Being both poor and mentally ill places individuals at a genuine disadvantage once they are charged with a criminal offense. The mentally ill and impoverished defendant will receive only the diminished level of resources available from the state for every element of his defense. He will receive an overworked and underfunded public defender to represent him in pretrial and trial proceedings, and the state hospital’s own psychiatrist to both treat his illness in advance of trial if found incompetent at first, and either bolster or bludgeon an available insanity defense. Frequently that defense will fail before a jury, and when it does, the record of proceedings may make its way to the appellate courts for review.
Sitting on one of those appellate courts, Judge Bazelon had read hundreds of trial transcripts involving these very defendants. They were individuals too poor to access the same quality of medical and psychological assistance as more affluent defendants. In some sense he had tried over the decades to provide a backstop for these men and women, to level the playing field a bit and give the impoverished defendant a meaningful opportunity to have his mental illness recognized, credited, and treated. Durham’s product rule, however — his Court’s grandest achievement toward that effort — had failed.
Ultimately Judge Bazelon agreed with the Brawner majority that Durham’s product rule was not working. Yet, despite agreeing to set aside that test, he insisted that its replacement not narrow the scope of individuals to whom the insanity defense would at least be available to present to a jury at trial — whether or not the jurors ultimately bought it.
In a rejection of the majority’s concerns that any new rule not result in a jury’s “excess of compassion,” and therefore too many acquittals, Judge Bazelon expressed his hopes that the pendulum would continue to swing in the direction of education and understanding:
Even if juries were consistently to set the standard of responsibility so low that virtually every defendant would meet it, they would still have to confront the causes of criminal conduct in a way that might teach us all something about human behavior. And they would be giving defendants the kind of careful, individual study that should precede any decision as consequential as the imposition of moral condemnation on another human being.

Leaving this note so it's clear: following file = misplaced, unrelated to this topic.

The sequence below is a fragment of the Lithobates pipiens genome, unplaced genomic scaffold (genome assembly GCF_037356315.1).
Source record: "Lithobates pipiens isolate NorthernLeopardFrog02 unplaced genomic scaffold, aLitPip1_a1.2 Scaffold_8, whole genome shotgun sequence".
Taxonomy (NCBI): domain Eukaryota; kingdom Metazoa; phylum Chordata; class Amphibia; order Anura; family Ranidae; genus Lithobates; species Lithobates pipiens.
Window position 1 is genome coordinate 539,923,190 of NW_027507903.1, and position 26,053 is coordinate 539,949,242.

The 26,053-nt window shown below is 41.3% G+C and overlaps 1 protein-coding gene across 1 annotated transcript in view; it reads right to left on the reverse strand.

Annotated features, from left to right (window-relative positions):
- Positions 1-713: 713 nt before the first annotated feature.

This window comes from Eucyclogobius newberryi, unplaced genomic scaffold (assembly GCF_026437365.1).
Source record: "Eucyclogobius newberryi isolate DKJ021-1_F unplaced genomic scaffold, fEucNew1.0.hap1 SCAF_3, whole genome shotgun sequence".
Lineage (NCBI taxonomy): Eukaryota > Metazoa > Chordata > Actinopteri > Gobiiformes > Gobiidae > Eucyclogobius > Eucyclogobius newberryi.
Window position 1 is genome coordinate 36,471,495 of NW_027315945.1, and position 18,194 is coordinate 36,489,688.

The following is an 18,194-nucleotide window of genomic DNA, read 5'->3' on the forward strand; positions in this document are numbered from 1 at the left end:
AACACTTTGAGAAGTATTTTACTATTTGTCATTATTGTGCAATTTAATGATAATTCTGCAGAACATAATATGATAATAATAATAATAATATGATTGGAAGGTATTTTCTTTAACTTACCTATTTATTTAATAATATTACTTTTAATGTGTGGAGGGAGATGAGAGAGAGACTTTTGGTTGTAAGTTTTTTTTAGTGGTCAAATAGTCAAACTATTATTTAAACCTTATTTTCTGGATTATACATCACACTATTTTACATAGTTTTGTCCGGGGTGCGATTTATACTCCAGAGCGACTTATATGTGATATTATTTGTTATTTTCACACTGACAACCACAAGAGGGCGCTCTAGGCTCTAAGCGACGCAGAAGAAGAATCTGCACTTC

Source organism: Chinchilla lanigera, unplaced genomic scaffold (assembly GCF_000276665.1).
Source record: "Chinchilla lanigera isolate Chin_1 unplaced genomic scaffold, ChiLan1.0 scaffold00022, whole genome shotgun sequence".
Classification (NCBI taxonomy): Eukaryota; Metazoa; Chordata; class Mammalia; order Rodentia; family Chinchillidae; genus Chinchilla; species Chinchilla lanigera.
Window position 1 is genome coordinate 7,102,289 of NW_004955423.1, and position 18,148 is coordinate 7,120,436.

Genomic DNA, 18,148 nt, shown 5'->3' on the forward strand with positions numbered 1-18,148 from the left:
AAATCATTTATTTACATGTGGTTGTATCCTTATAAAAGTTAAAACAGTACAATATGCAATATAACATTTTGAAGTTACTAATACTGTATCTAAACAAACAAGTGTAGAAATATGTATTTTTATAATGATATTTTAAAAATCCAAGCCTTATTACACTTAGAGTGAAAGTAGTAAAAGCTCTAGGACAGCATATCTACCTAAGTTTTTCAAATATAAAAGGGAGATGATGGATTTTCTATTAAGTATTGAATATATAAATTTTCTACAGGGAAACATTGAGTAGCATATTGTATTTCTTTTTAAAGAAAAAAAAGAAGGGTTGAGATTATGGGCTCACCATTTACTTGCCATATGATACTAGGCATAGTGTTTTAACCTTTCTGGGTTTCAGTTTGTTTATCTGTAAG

After Brawner federal common law on responsibility cases remained largely stable for a decade. Then, in1982, in an echo of the events that followed the trial of M’Naghten in 1848, the trial of John Hinkley Jr. for his assassination attempt on President Reagan ended in his acquittal on grounds of insanity. It was the sort of headline case that makes politicians — and the politician in judges — wince and reach for their records or caseloads to review.
On the heels of public and political outrage, many states quickly retreated from their earlier progressive advance, and tightened their laws on the insanity defense. Congress followed suit. In 1984 it codified M’Naghten’s Rule for federal jurisdictions through its enactment of the Insanity Defense Reform Act. The Act superseded all the case law on the insanity defense that each individual circuit court had carefully developed through the 1950s, ‘60s and ‘70s — including Judge Bazelon’s court.
Although the Act established uniformity on the defense in the federal courts, it also made a defendant’s success with it much more difficult. By reestablishing M’Naghten’s Rule, it eliminated the middle ground on which defendants could be absolved of criminal responsibility if their mental illness had caused their criminal conduct. It also shifted the burden of proof of on the issue of sanity from the prosecution to the defense.
Enactment of the Insanity Defense Reform Act marked the end of the national trend away from M’Naghten’s Rule that had characterized the development of the insanity defense throughout much of the twentieth-century. With the 1980s and the renewed war on crime now well underway, congressional action on the defense had brought it back into closer alignment with its nineteenth-century Victorian precedent.
*Brawner v. United States, 471 F.2d 929 (D.C. Cir. 1972).
All quotes and references in this section are from the Brawner decision.